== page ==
Connectivity is at the core of the devices transforming healthcare, yet interconnects are often an afterthought. Selecting the right connectors in the initial design process supports better overall performance and functionality.
Medtech designers face some of the toughest design challenges in the electronics industry. Portable medical devices must be compact and lightweight enough to be moved easily, while tolerating the vibration, shock, and impact of frequent transport. Because these products operate within a larger network of connected devices and systems, electromagnetic interference (EMI) and interoperability should also be considered early on in the design process.
In addition to the usual design considerations like size, torque, pin count, and locking mechanism, connectors used in medical devices must withstand moisture, dust, chemicals, and high temperatures. They must be easy to use and durable enough to last thousands of mating cycles, all while meeting the industry’s stringent regulations.
Maximizing wireless connectivityPortable medical devices have to move data from the point of care – whether that’s a hospital room, ambulance, or patient’s home – to a cloud or an internal server where it can be securely accessed by healthcare providers. Bluetooth, cellular, and Wi-Fi are currently the most commonly used wireless technologies for this purpose. Determining which is best suited to an application depends on how and where a device will be used, amount of data to be sent, and connection frequency, among other factors.
Bluetooth is widely deployed in healthcare applications due to its ease of use and low power consumption. Drawbacks include low-speed data transmission at limited range. New Wi-Fi 6/6E technologies offer stable, higher-speed, large-capacity communication. However, Wi-Fi in general struggles to maintain stable connections while devices move between indoor and outdoor locations.
Cellular networks offer more widespread coverage, reliability, and seamless interoperability with existing IT infrastructure. Disadvantages include cost, higher power consumption, and security concerns. Maximizing device connectivity is a combination of choosing the right electronic components, including interconnects, and the most suitable wireless technology for the application’s requirements.
The need for high-speed, high-quality data transmissionWhile some medical equipment requires straightforward device-to-device communication, portable diagnostic equipment must transmit detailed, accurate, and high-resolution data at very high speeds. Factors like crosstalk, distortion, and noise can degrade signal quality and cause unacceptable delays or errors, impacting patient care in real-time. Components like high-frequency printed circuit boards (PCBs) are uniquely designed to maximize signal integrity. Fully shielded connectors also ensure signal integrity and allow for connectors to be placed near the on-board antennas used for wireless connectivity.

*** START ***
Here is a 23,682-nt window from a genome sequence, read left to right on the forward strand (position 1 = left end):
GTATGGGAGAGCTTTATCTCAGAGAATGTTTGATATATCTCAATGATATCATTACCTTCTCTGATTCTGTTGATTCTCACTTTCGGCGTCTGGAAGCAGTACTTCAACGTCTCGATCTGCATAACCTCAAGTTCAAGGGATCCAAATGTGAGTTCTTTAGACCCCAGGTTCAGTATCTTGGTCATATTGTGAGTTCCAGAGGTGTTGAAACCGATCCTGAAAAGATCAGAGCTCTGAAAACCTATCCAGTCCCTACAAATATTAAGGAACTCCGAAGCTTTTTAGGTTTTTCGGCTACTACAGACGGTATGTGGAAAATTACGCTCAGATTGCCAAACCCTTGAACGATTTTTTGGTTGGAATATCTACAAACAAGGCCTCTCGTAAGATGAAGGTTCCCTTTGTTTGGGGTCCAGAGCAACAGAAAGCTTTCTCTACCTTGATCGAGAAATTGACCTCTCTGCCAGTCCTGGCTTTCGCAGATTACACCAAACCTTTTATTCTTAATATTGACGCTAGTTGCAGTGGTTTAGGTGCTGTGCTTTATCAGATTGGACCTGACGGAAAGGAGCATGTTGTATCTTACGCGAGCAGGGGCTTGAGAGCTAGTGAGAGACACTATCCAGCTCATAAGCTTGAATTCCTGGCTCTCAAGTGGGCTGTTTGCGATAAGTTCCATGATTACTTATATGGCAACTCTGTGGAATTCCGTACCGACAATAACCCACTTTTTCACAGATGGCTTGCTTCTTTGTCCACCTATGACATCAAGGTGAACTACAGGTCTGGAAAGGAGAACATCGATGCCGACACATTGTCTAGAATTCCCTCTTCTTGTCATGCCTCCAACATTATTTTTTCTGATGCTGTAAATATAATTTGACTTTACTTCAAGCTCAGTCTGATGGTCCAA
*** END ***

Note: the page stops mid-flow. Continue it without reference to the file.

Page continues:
Here’s how interconnects apply to portable ultrasound probe assembliesInterconnects for ultrasound equipment must deliver reliable high-speed connectivity to enable detailed high-quality images in a variety of challenging conditions. A single ultrasound probe assembly requires many coaxial wires that send signals from the individual transducers to the signal processors, making flexible components a requirement.
These systems typically use fine-gauge micro-coaxial cable ranging from 36-42 AWG to reduce equipment weight and size, and support cable flexibility. The impedance-controlled micro-coaxial wires and EMI-shielded connectors transmit signals to and from the transducer on the ultrasound probe. Their signal lines are shielded to prevent EMI and crosstalk. This enables the highest signal quality of the probe data to the signal processors to ensure the transmission of clean images.
Connector solutions include direct termination of the cable to paddle cards and board-to-board connectors, or direct termination to other connector types. Paddle cards are small PCBs designed for direct wire termination, but often have a board-to-board connector on the other side of the card, allowing the paddle card to make the connection between the wires and the connector.
Other connector types can terminate the wires directly, without the PCB paddle card. Many micro-coaxial cable connectors, for instance, have a modular construction that not only supports direct termination, but also allows the probe assemblies to be made in pieces and then assembled, which can positively impact production efficiency, especially in the case of repairs and rework.Internal connectors can include multiple low pin-count connectors, but a high pin-count connector is required for the plug end of high-signal-count ultrasound probe assemblies. The challenge of high pin-count connectors is increased insertion force. Operators need to be able to exchange one probe assembly quickly and easily for another, depending on the imaging task they’re performing. This issue can be addressed by designing high pin-count connectors that require lower insertion force, making these systems easier to use and reconfigure.
How I-PEX helps OEMs successfully build portable medical devices
I-PEX offers some of the world’s most advanced, high-quality, high-speed, very small connectors. Their ultra-precision manufacturing process has been perfected over the past 60 years, and their connectors have a proven track record in medical device applications. To learn more about I-PEX’s interconnect solutions, visit www.l-PEX.com.